Baird v. Texas (Original)

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Justia Opinion Summary

Appellant Gregg Baird hired Dawn Killian to stay at his home and care for his dog while he was away on vacation. During her stay, Killian used appellant's computer in his master bedroom and found child pornography. At a pre-trial suppression hearing, appellant claimed that Killian's access to his bedroom and computer was illegal; therefore, the State could not use the evidence against him at his trial. The trial court denied appellant's motion to suppress the images taken from his computer. Specifically, the trial court found that appellant did not explicitly exclude Killian from his bedroom or from his computer; that he walked her through the master bedroom and bathroom; and that he told her to "[h]elp [her]self to anything." Based on these fact findings, the trial court determined that Killian had the appellant's effective consent to enter the bedroom and use the computer, and held that, without establishing that Killian violated the law, appellant could not exclude the material. Appellant challenged the trial court's finding, pointing to his own testimony that this comment was only made in the kitchen, and specifically in reference to food. However, after review of the trial court record, the Supreme Court found that appellant repeated that statement at least once during the tour of the home and told her also to "[h]elp herself to everything." That supported the trial court's finding that appellant gave Killian his apparent consent: "[. . .] He did not expressly banish her from the bedroom, nor did he forbid her to use his computer. He showed her how to operate the television and stereo. He did not power the computer down or password-protect it, and he admitted that he allowed his roommate to use it regularly. Given this convergence of facts, the trial court was justified in concluding that Killian had the appellant's apparent consent--that is to say, it is clear and manifest to the understanding that she had his assent in fact-to enter his bedroom and use his computer."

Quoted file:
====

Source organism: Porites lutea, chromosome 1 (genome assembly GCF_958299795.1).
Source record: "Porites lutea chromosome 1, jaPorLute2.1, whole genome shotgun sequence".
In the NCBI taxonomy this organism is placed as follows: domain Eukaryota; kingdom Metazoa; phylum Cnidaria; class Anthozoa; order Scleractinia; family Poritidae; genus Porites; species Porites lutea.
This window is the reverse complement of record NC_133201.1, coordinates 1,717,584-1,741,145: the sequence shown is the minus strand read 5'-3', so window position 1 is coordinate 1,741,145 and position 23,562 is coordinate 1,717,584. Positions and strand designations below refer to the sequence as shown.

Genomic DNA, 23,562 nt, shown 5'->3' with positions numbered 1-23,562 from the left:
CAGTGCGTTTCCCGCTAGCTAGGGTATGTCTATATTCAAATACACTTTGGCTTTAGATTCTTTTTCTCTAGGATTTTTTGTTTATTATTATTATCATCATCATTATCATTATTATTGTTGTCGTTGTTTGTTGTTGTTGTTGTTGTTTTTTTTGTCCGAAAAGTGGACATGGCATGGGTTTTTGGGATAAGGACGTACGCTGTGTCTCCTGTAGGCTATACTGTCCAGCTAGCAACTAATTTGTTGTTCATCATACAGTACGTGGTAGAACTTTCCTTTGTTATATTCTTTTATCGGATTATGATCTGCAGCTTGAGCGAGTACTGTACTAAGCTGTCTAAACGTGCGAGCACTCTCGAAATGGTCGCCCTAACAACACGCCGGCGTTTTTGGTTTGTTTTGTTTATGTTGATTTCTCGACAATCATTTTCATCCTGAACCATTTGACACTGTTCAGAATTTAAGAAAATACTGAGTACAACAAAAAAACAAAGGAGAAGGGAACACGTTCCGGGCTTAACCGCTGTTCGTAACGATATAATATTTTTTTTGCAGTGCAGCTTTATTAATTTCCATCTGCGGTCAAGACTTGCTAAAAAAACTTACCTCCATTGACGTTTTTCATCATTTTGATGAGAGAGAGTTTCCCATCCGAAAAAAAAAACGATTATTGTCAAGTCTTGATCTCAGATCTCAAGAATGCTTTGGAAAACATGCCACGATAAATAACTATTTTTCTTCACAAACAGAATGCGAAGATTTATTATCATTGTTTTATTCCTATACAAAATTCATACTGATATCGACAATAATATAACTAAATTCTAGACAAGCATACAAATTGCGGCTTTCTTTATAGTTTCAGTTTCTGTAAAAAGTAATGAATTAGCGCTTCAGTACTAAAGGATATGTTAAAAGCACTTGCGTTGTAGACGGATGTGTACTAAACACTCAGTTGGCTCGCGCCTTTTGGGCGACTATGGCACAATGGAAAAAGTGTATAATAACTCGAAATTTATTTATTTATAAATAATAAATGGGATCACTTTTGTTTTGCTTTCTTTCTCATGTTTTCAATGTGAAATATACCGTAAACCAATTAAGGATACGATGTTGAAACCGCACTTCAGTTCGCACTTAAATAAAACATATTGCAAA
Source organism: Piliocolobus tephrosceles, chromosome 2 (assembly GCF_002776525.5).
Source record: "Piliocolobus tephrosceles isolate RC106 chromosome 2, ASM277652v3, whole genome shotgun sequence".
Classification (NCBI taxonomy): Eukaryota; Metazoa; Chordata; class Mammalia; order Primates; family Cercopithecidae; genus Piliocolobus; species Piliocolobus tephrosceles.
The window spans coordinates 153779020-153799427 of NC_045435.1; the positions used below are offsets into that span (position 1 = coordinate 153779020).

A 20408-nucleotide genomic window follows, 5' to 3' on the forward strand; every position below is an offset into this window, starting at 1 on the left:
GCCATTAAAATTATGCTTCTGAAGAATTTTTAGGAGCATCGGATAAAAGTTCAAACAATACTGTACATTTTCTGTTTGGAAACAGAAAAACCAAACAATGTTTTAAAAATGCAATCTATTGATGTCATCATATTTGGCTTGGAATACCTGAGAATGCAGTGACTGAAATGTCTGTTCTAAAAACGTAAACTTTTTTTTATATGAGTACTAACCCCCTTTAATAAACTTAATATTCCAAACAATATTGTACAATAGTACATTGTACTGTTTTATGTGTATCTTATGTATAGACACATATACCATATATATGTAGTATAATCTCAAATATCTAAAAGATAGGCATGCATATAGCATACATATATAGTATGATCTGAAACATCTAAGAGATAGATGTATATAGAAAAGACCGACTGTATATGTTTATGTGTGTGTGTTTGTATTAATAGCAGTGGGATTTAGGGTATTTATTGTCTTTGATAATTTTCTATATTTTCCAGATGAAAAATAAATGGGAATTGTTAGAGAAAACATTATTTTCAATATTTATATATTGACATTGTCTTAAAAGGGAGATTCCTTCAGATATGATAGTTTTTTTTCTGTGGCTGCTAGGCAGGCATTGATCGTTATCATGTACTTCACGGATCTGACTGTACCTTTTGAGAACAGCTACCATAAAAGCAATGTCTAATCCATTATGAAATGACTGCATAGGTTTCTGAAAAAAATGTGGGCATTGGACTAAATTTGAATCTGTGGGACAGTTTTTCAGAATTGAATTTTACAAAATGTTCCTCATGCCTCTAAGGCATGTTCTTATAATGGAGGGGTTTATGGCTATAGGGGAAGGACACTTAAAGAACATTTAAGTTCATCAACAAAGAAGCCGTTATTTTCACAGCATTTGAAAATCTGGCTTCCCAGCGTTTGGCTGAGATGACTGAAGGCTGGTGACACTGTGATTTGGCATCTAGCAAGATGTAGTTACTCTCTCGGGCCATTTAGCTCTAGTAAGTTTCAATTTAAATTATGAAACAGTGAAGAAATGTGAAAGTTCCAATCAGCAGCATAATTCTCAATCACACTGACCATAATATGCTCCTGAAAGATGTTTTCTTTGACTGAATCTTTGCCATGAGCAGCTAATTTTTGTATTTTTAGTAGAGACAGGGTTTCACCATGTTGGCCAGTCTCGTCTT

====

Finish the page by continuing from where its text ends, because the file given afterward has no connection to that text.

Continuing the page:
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IN THE COURT OF CRIMINAL APPEALS OF TEXAS NO. PD-0159-12 GREGG CARL BAIRD, Appellant v. THE STATE OF TEXAS ON APPELLANT S PETITION FOR DISCRETIONARY REVIEW FROM THE TENTH COURT OF APPEALS BRAZOS COUNTY P RICE, J., delivered the opinion of the Court in which W OMACK, K EASLER, H ERVEY, C OCHRAN, and A LCALA, JJ., joined. K ELLER, P.J., filed a concurring opinion. M EYERS, J., filed a dissenting opinion. J OHNSON, J., concurred in the result. OPINION The appellant hired Dawn Killian to stay at his home and care for his dog while he was away on vacation. During her stay, Killian used the appellant s computer in his master bedroom and found child pornography. At a pre-trial motion to suppress hearing, the appellant claimed that Killian s access to his bedroom and computer was illegal; therefore, the State could not use the evidence against him at his trial, under Article 38.23(a) of the Baird 2 Texas Code of Criminal Procedure.1 The trial court denied the motion to suppress, and the Tenth Court of Appeals affirmed.2 We granted the appellant s petition for discretionary review to examine this holding. We now affirm. FACTS AND PROCEDURAL HISTORY In the Trial Court The appellant was indicted for thirteen counts of child pornography.3 Prior to trial, the appellant filed a motion to suppress the files seized from his computer, claiming that they should be excluded under Article 38.23(a) of the Code of Criminal Procedure. Specifically, the appellant alleged that Dawn Killian recovered the computer files while violating the Texas Penal Code provisions that prohibit criminal trespass and breach of computer security.4 At the suppression hearing, Killian testified to the events that led up to her finding child pornography on the appellant s computer. Killian came to know the appellant through a mutual friend, and the appellant arranged for her to pet sit for his dog while he was out of town. In preparation for the job, 1 See TEX . CODE CRIM . PROC. art. 38.23(a) (evidence obtained in violation of the laws or constitutions of Texas or the United States may not be used as evidence in a criminal case). 2 Baird v. State, 379 S.W.3d 353, 358 (Tex. App. Waco 2012). 3 TEX . PENAL CODE § 43.26(a). 4 See TEX PENAL CODE § 30.05(a)(1) and § 33.02(a). At the suppression hearing, the appellant also alleged that Killian violated other penal provisions, but he did not press those claims on appeal or in his petition for discretionary review, and so we have no occasion to address them. Baird 3 Killian visited the appellant s home twice, once to meet the dog and a second time on the day that the appellant planned to leave so he could show her around the home. This tour of the appellant s home, Killian maintained, included a walk through the master bedroom and bathroom as well as the guest bedroom and bathroom, where she was to stay. The appellant also pointed out his roommate s bedroom and office and kind of indicat[ed] that those were probably places that neither I [n]or the dog would be going. In the kitchen, the appellant open[ed] cabinets and cupboards specifically to show Killian where the dog s leash could be found and to kind of show[] [her] where things were at. While they were in the kitchen, the appellant told Killian, Help yourself to anything. According to Killian, this statement was repeated at least once during the tour of the home. At one point, Killian quotes the appellant as going so far as to tell her that she could [h]elp [her]self to everything. As part of the tour, the appellant demonstrated how to use the various remote controls to his very large TV and DVD player. The appellant instructed Killian to keep the master bedroom door closed because he didn t want the dog sleeping in his bed[.] However, the appellant never specifically instructed Killian that she was not permitted to enter the master bedroom or that she was not allowed to access his computer in the master bedroom. Killian then explained how she came to use the appellant s computer. In an attempt to copy songs from one of the appellant s compact disks onto her phone, Killian entered the master bedroom and activated the computer from its sleep mode by simply moving the mouse. The computer was powered on and was not password protected. She inserted a Baird 4 compact disk into the computer to begin the copying process. After realizing that the process would be more complicated than she originally believed, Killian decided to abandon her idea to transfer the songs. However, by this time she had already loaded the music onto the computer. In an attempt to clean up what [she] had done, she went into the recent documents folder. There she saw titles that suggested the appellant had child pornography on his computer.5 Killian also opened the recycle bin . . . [t]o take the second step of deleting the music. There she discovered thumbnail images of what she thought was child pornography. When playing a video ultimately confirmed her suspicion, Killian contacted the College Station Police Department. To corroborate Killian s testimony, the State called William Odom, a forensic computer expert, who studied a forensic copy of Killian s activity on the appellant s computer.6 Odom s testimony largely substantiated Killian s story, except that he did not find any evidence that songs were transferred onto or deleted from the computer. The appellant testified, contesting Killian s testimony in a few key aspects. He denied having taken Killian into the master bedroom or bathroom. He confirmed that he told Killian to keep the door to the master bedroom closed. His intention was not only to keep his dog out, but to keep Killian out as well. However, it is unclear from his testimony whether he 5 While Killian could not remember the title of the files at the hearing, she agreed that it was something to the effect of younger boy sucks older man. 6 The record does not clearly reveal exactly what a forensic copy is. Whatever it is, it seems to have provided Odom with specific information about Killian s access to the computer. Baird 5 ever communicated either of these specific intentions to Killian.7 He did acknowledge that 7 On cross-examination, the prosecutor asked the appellant about his instruction to keep the door closed and his motivation behind that instruction: Q Now, you indicated you told her the bedroom door should remain shut. You never told her she could not go into the bedroom. Is that correct? A Correct. Q The idea of keeping the bedroom door shut really had to do about keeping the dog out while she was not there; is that right? A True. *** Q So no question you never told Dawn, Do not go into my bedroom? A I never stated - - - I told Dawn to keep the bedroom door shut. Q And that was in connection with keeping the dog out of there when she wasn t in there? Yes or no? A Correct. *** Q But your recollection now is that you specifically told her, I don t want [the dog] in my bedroom? A Correct. *** A The only statement I recall telling her was to please keep my bedroom door shut. Q In connection with [the dog], right? A I don t know if those two statements were made concurrently at the same time. In response to a question on redirect examination, the appellant indicated that the reason he wanted the door closed was to keep both the dog and Killian out of the bedroom. He was never Baird 6 he never expressly told Killian not to enter his master bedroom. With respect to his statement to Killian that she should [h]elp [her]self to anything, the appellant claimed that he made this offer in the kitchen and that it pertained specifically and exclusively to food. He explained that he actually told Killian, You can help yourself to any food you find, while gesturing to the refrigerator. As evidence of this limited intention, he told the trial court that he had stocked his kitchen with Killian s preferred beer and food. He admitted that he showed Killian how to use both his television and his stereo. Finally, while he maintained that Killian did not have his consent to access his computer, the appellant acknowledged that he allowed his roommate to use it. The defense next called Rose Hubbard, a computer forensic examiner. She agreed with Odom that there was no indication that music had been loaded onto or deleted from the computer. Unlike Odom, Hubbard testified that she did not find evidence consistent with Killian inserting a compact disk into the computer. Instead, Hubbard explained, the evidence simply showed that a file was accessed. 8 asked, however, and never offered whether he expressed this motivation to Killian during the tour. 8 It is unclear from Hubbard s testimony exactly what kind of file she believed was accessed. Hubbard refers to the file in question as an AOL CAT file, a CAB file, a M.C.S.C. CAT file, or a file consistent with the computer being asleep and updating itself. It is also unclear from her testimony whether she believed that the computer was still in sleep mode during this time. The defense attorney inquired about the state of the computer during the time Killian claims she input a compact disk: Q So your testimony is that this just happened while the computer was asleep? A Possibly. Baird 7 The trial court denied the appellant s motion to suppress the images taken from his computer, crediting Killian s testimony over the appellant s.9 Specifically, the trial court found that the appellant did not explicitly exclude Killian from his bedroom or from his computer; that he walked her through the master bedroom and bathroom; and that he told her Q Possibly? A Yes. 9 The suppression hearing concluded on February 26, 2010. The State filed proposed findings of fact and conclusion of law on May 27, 2010. On August 3, 2010, the appellant requested findings. See State v. Cullen, 195 S.W.3d 696, 699 (Tex. Crim. App. 2006). The trial court subsequently adopted the State s proposed findings and conclusions, which included the following: 3. Dawn Killian provided credible testimony regarding the circumstances of her access to [the appellant s] home, bedroom, computer, and information on that computer. *** 8. [The appellant] placed no limits or restrictions on Dawn Killian s access to his home. 9. Specifically, [the appellant] placed no limitations or restrictions on Dawn Killian s access to his bedroom. 10. [The appellant] placed no limitations or restrictions on Dawn Killian s access to his computer. 11. [The appellant] . . . took no steps to protect the information on his computer[.] 12. Prior to leaving his home, [the appellant] showed Dawn Killian around his home, including his bedroom and bathroom. 13. [The appellant] told Dawn Killian to help yourself to anything or words of that effect. Baird 8 to [h]elp [her]self to anything. Based on these fact findings, the trial court determined that Killian did not violate the Penal Code because she had the appellant s effective consent to enter the bedroom and use the computer, and it held that, without establishing that Killian violated the law, the appellant could not invoke Article 38.23 to exclude the material.10 After the trial court denied his motion to suppress,11 the appellant pled guilty to ten counts of child pornography, and the trial court sentenced him to ten years incarceration on nine of the counts and five years incarceration on the remaining count. The judge ordered the five year sentence and one of the ten year sentences to run consecutively to the eight other ten year sentences. On appeal, the appellant challenged the pre-trial suppression ruling. In the Court of Appeals The court of appeals affirmed the trial court s ruling.12 The court of appeals 10 Under either provision, Killian violated the Penal Code only if she did not have effective consent. See TEX . PENAL CODE § 30.05(a) ( A person commits an offense if the person enters or remains on or in property of another, including residential land, agricultural land, a recreational vehicle park, a building, or an aircraft or other vehicle without effective consent and the person: (1) had notice that the entry was forbidden; or (2) received notice to depart but failed to do so. ); TEX . PENAL CODE § 33.02(a) ( A person commits an offense if the person knowingly accesses a computer, computer network, or computer system without effective consent of the owner. ). 11 At the conclusion of presentation of evidence at the suppression hearing, counsel for the appellant made his closing argument first, followed by the prosecutor. Without awaiting rebuttal argument from the appellant, the trial court orally denied the motion to suppress. Counsel for the appellant complained that he had not been permitted to rebut, but ultimately yielded with the observation that, I m not going to do a useless thing. The trial court apologized for encroaching, observing that I thought you were through. Trial counsel concluded, That s fine, Judge. 12 Baird, supra, at 358. Baird 9 concluded that the trial court s resolution of the factual dispute was supported by the evidence elicited at the suppression hearing and that the trial court correctly denied the motion to suppress under Article 38.23 based upon the facts as thus resolved.13 According to the court of appeals, Killian did not violate either section of the Penal Code because she had the appellant s apparent consent to access his master bedroom and use his computer. That is to say that, while she did not have the appellant s express assent in fact, she did have his apparent assent in fact.14 We granted review of the appellant s petition for discretionary review to scrutinize this holding.15 APPELLATE STANDARD An appellate court reviews a trial court s pre-trial suppression ruling under a bifurcated standard.16 Almost total deference is afforded to the trial court s determination of fact.17 Determinations of fact include who did what, when, where, how, or why and 13 Id. at 357-58. 14 Id. 15 TEX . R. APP . P. 66.3(b). One consideration informing this Court s decision on whether to grant a petition for discretionary review is whether a court of appeals has decided an important question of state or federal law that has not been, but should be, settled by the Court of Criminal Appeals. 16 Valtierra v. State, 310 S.W.3d 442, 447 (Tex. Crim. App. 2010). 17 Id. Baird 10 credibility determinations. 18 Because [t]rial judges . . . are uniquely situated to observe[] first hand the demeanor and appearance of a witness[,] this Court has long recognized that they are the sole arbiter of questions of fact and of the weight and credibility to give testimony.19 In that capacity, a trial judge is free to believe or disbelieve any part of the testimony as he sees fit.20 When a trial judge makes written findings of fact, as he did in the instant case, a reviewing court must examine the record in the light most favorable to the ruling and uphold those fact findings so long as they are supported by the record.21 The reviewing court then proceeds to a de novo determination of the legal significance of the facts as found by the trial court.22 That de novo determination sometimes involves construction of statutory language.23 ANALYSIS The Trial Court s Resolution of Factual Discrepancies The appellant objects to the trial court s findings that he placed no limits on Killian s 18 State v. Sheppard, 271 S.W.3d 281, 291 (Tex. Crim. App. 2008). 19 Wiede v. State, 214 S.W.3d 17, 25 (Tex. Crim. App. 2007) (quoting State v. Ross, 32 S.W.3d 853, 855 (Tex. Crim. App. 2000)). 20 Ross, supra, at 855. 21 Valtierra, supra, at 447. 22 Derichsweiler v. State, 348 S.W.3d 906, 913 (Tex. Crim. App. 2011). 23 Williams v. State, 253 S.W.3d 673, 677 (Tex. Crim. App. 2008). Baird 11 access to either his bedroom or his computer.24 We do not disagree that the appellant s own testimony would support his contention that he never assented in fact to her entering his bedroom and accessing his computer. But we review the record in the light most favorable to the trial court s resolution of disputed facts and conclude that the evidence specifically Killian s testimony adequately supports the trial court s contrary fact findings. Killian testified, and the appellant confirmed, that he never explicitly excluded her from his master bedroom or from his computer. She also testified that he told her to [h]elp [her]self to anything and everything ; he walked her through the master bedroom, where the computer was kept; and he told her to keep the bedroom door closed only for the express purpose of keeping the dog out. With regard to the specific finding that appellant placed no limits on Killian s access to his computer, the appellant acknowledged that he regularly allowed his roommate to use it. He also conceded that he had showed Killian how to use other electronic devices such as his television and stereo. Killian s testimony that the appellant had left the computer powered on and did not put a password on it also supports this finding. The appellant particularly contests the trial court s implicit finding that the appellant told Killian to [h]elp [her]self to anything in the house.25 Again, he points to his own 24 See note 9 ante, Finding of Fact #8. 25 See note 9, ante, Finding of Fact #13. While this finding of fact, when viewed alone, is somewhat ambiguous as to whether the statement applied to a particular area of the house or the home as a whole, when viewed in the context of the trial court s other findings, it is reasonable to conclude that the trial court found that the statement applied to the entire house. The trial court deemed Killian s testimony to be credible. Killian testified that the statement applied to the entire Baird 12 testimony that this comment was only made in the kitchen, and specifically in reference to food. However, the appellant does not acknowledge that Killian testified that the appellant repeated this statement at least once during the tour of the home and told her also to [h]elp herself to everything. 26 We conclude that the trial court s resolution of this house. She even quotes the appellant at one time saying she could [h]elp [her]self to everything. Killian s testimony, combined with the trial court s finding that the appellant placed no limits on Killian s access to his home, support the inference that the trial court implicitly found that the statement applied to the entire home. 26 The record presents ample reason for the trial court to find Killian s account more credible, including her testimony that the appellant s invitation to help herself was extended more than once and was not limited to the contents of the kitchen. Immediately after accessing the appellant s computer and finding what looked to her like child pornography, Killian took part in a lengthy Internet chat room conversation, which was accessed by the State s computer expert, downloaded, printed out, and admitted into evidence at the suppression hearing. In it, Killian described the tour that the appellant had given her of the house, which included directions to the 5 remotes to the tv, the stereo, the security, etc[.] and a general help yourself to anything statement. Killian then described how she decided to copy 2 songs from a cd to my phone and woke the computer from sleep mode, installed the music disc, completed the transfer, then opened the start menu/my recent documents to right click and remove the 2 songs from the list then delete them from the trash. Both the trash and the my recent documents list are full of video download titles such as emo boyslave, 3 boys of fun, my 10 yr old boyfriend (this would be when I throw up). Killian admitted to a certain paranoia, such as whether she might be accused of downloading the pornography, and wondered whether she should tell her boss, who is a friend of appellant, what she had seen. Then she worried that her boss, who also had a key to appellant s house, might be accused of downloading the videos. She explained that the situation was horribly serious. On one hand I have no desire to falsely accuse anyone of downloading childporn (I have seen what being labeled a sex offender can do to persons that you and I wouldn t consider dangerous) . . . nor deal with all the drama this revelation could initiate (its possible my boss could dislike me for telling on his friend). On the other hand, my boss has a boy child, this neighborhood is full of children and this man has had years of access as Big Brother/Eagle/adventure Baird 13 factual/credibility dispute between the parties that the appellant s invitation was not limited to food is supported by the record. Apparent Consent The appellant also challenges the court of appeals s ruling with respect to the legal significance of the facts even as the trial court found them.27 The court of appeals held that Killian had the effective consent to enter the appellant s bedroom and use his computer because he gave her his apparent assent in fact to do so.28 The court of appeals did not elaborate on what it meant by apparent, and the Penal Code does not define it. Whether Killian committed either trespass or breach of computer security depends upon whether she had the appellant s effective consent. 29 The issue is not whether any consent that the appellant may have given was effective as that term is defined in the Penal Scout[.] Numerous chat room people respond with advice, virtually all of it recommending that she notify the authorities. Killian bemoaned the situation in which she found herself: Why did I want to dog sit for money . . . (is fling money for my san diego trip worth this??) I wish I had never wanted to put that music on my phone. Killian and the chat room participants decided that she must report what she had seen. Killian signed off, saying, meanwhile I am taking the dog and going to my house[.] [T]his fancy place is creeping me out now. [T]omorrow is going to be a busy tough day. This chat room conversation is entirely consistent with Killian s testimony at the suppression hearing. 27 Appellant s Brief at 17. 28 Baird, supra, at 357-58. 29 See note 10, ante. Baird 14 Code,30 but whether he gave any consent at all. Consent is statutorily defined as assent in fact, whether express or apparent. 31 There is no contention here that the appellant expressly assented in fact to Killian entering his bedroom and accessing his computer. The issue therefore boils down to whether, as the court of appeals held, the appellant gave his apparent assent in fact to her doing so. Whether Killian s description of her encounter with the appellant fits the statutory criteria for apparent assent in fact turns on what we construe apparent to mean in the context of the statutory language in which it appears. So what does Section 1.07(11) of the Penal Code mean by assent in fact that is apparent as opposed to express ? The cardinal principle of statutory construction is to implement the will of the Legislature.32 In construing statutory language, we always begin with the literal text, reading it in context and construing it according to the rules of grammar and common usage.33 We assume that every word was meant to serve a discrete purpose that should be given effect.34 And we may also consult standard dictionaries to determine the common usage of a word where that word does not have a technical meaning or is not 30 TEX . PENAL CODE § 1.07(19). 31 TEX . PENAL CODE § 1.07(11). 32 Ivey v. State, 277 S.W.3d 43, 52 n.51 (Tex. Crim. App. 2009). 33 Tapps v. State, 294 S.W.3d 175, 177 (Tex. Crim. App. 2009). 34 Id. Baird 15 particularly defined by the Legislature in the statute itself.35 If, having implemented these basic canons of statutory construction, we find that the statutory language is plain on its face, we are ordinarily constrained to adhere to the plain import of that statutory language, regarding it as the definitive indicium of the legislative intent.36 We may not resort to extratextual factors to construe statutory language otherwise than by its plain import unless implementation of the plain language would lead to absurd consequences that the Legislature could not possibly have intended. The word apparent has two dictionary definitions that could plausibly apply in the context of Section 1.07(11) of the Penal Code. The oldest sense of the word is clear or manifest to the understanding. 37 But the word may also mean, in some contexts, manifest to the sense or mind as real or true on the basis of evidence that may or may not be factually valid. 38 A statute is ambiguous when the language it employs is reasonably susceptible to 35 Cornet v. State, 359 S.W.3d 217, 222 (Tex. Crim. App. 2012) (plurality opinion); Ex parte Rieck, 144 S.W.3d 510, 512 (Tex. Crim. App. 2004). 36 Tapps, supra. 37 MERRIAM WEBSTER'S COLLEGIATE DICTIONARY 56 (10th ed. 1996). 38 Id. Other dictionaries we have consulted manifest a similar duality of meaning for the word apparent. See BLACK S LAW DICTIONARY 112 (9th ed. 2009) ( 1. Visible; manifest; obvious. 2. Ostensibly; seeming. ); WEBSTER S THIRD NEW INTERNATIONAL DICTIONARY UNABRIDGED 102 (2002) ( 1: capable of easy perception: as a: readily perceptible to the senses, esp. sight : open to ready observation or full view : unobstructed and unconcealed . . . b: capable of being readily perceived by the sensibilities or understanding as certainly existent or present . . . 2: readily manifest to senses or mind as real or true and supported by credible evidence of genuine existence but possibly distinct from or contrary to reality or truth ). Baird 16 more than one understanding.39 But before we declare a word that has more than one plausibly applicable definition sufficient to render a statute ambiguous, and therefore subject to interpretation by extra-textual factors, we must broaden our examination to the setting in which the word appears, in order to determine whether context makes clear which definition the Legislature intended.40 Reading apparent in context, and invoking the canon that every word is presumed to have a discretely effective purpose, we think it plain which of the common-usage definitions the Legislature intended.41 Only the first definition of apparent set out above gives the assent in fact clause in Section 1.07(11) its full meaning and purpose. To assent, is to agree to something esp[ecially] after thoughtful consideration. 42 In fact has been defined as actual or real. 43 For assent in fact to occur, therefore, there must be an actual or real agreement after thoughtful consideration. In the context of Section 1.07(11) s definition of consent, to give the word apparent the second definition above something that seems real enough but which is not necessarily so would strip the assent in fact clause of its plain and literal 39 E.g., Mahaffey v. State, 364 S.W.3d 908, 913 (Tex. Crim. App. 2012). 40 Cornet, supra at 222. 41 Id. 42 WEBSTER S, supra, at 69. 43 BLACK S, supra, at 846. Baird 17 significance. After all, consent cannot be both an actual or real agreement after thoughtful consideration and at the same time only a seeming agreement that may or may not be factually valid. We therefore conclude that, read in context, the word apparent as it appears in Section 1.07(11) embraces the first dictionary definition of apparent assent in fact that, while not communicated expressly, is no less clear and manifest to the understanding for not having been explicitly verbalized.44 Because we deem the statutory 44 Our construction of apparent for purposes of determining the meaning of consent as defined by Section 1.07(11) obviously differs from the meaning of apparent in the context of thirdparty authority to consent to a search for Fourth Amendment purposes. When a police officer obtains consent to conduct a warrantless search from a third party, we refer to that third-party s seeming authority to consent, though ultimately found invalid, as apparent authority to consent. Limon v. State, 340 S.W.3d 753, 756-57 (Tex. Crim. App. 2011); Hubert v. State, 312 S.W.3d 554, 560-62 (Tex. Crim. App. 2010). If the officer reasonably, though mistakenly, believes that the third party was authorized to give consent, then that apparent (that is to say, seeming) authority renders the search reasonable for Fourth Amendment purposes. Id. The Fourth Amendment does not demand that police assessment of the situation be invariably accurate only that it be reasonable. Illinois v Rodriguez, 497 U.S. 177, 184 (1990). For Fourth Amendment purposes, then, it is enough that authority to give consent is reasonably apparent under the circumstances, in the sense that there is every indication that such authority exists even if, in reality, it does not. But, for reasons we explain in the text, we do not think the Legislature meant for the word apparent in Section 1.07(11) to denote seeming for purposes of defining criminal offenses in the Penal Code. By letter brief following submission of the case, the appellant has called our attention to language from the very recent opinion in Florida v. Jardines, 133 S.Ct. 1409 (2013). There, the United States Supreme Court remarked that [t]he scope of a license express or implied is limited not only to a particular area but also to a specific purpose. Id. at *5. Nothing that we say today conflicts with this proposition. The Supreme Court s remark in Jardines came in the context of resolving a question, not of the proper scope of an express or implied consent to search for Fourth Amendment purposes, but of what kind of official conduct constitutes a search to begin with. Specifically, the Court was called upon to determine the point at which police deviation from customary or traditional recognition of public access to the curtilage of a home is sufficient to trigger the reasonableness requirement of the Fourth Amendment. Here, we are not concerned with the scope of customary or traditional consent to enter a premises, but with the scope of the permission that was conveyed, expressly or impliedly, by the appellant s particular language and conduct under the circumstances of this particular case. What is the scope of the particular areas Baird 18 language to be plain, we have no occasion to resort to extratextual factors to determine the meaning of apparent consent.45 Apparent Consent Under this construction of the term, the evidence supports a finding that the appellant gave Killian his apparent consent. The appellant invited Killian to help herself to anything and everything, and this invitation was not limited to the refrigerator and pantry, but was repeated during the course of the tour of the house, which included his master bedroom. Whatever he may have intended, the appellant told Killian only that he required her to keep the bedroom door closed in order to keep the dog out. He did not expressly banish her from the bedroom, nor did he forbid her to use his computer. He showed her how to operate the television and stereo. He did not power the computer down or password-protect it, and he admitted that he allowed his roommate to use it regularly. Given this convergence of facts, the trial court was justified in concluding that Killian had the appellant s apparent consent that is to say, it is clear and manifest to the understanding that she had his assent in fact to enter his bedroom and use his computer. of his home, and of the specific purpose for which she could access those areas, that the appellant communicated, if only implicitly, during his interactions with Killian? Jardines does not speak to this question. In any event, as we have observed in the immediately preceding paragraph, we are here concerned with the extent to which the appellant s language and conduct communicated consent, not as it has been understood for Fourth Amendment purposes, but as it is properly to be understood as a function of Section 1.07(11) of the Penal Code. 45 Ivey, supra, at 52 n.51. Baird 19 CONCLUSION Accordingly, we affirm the judgment of the court of appeals. DELIVERED: PUBLISH May 8, 2013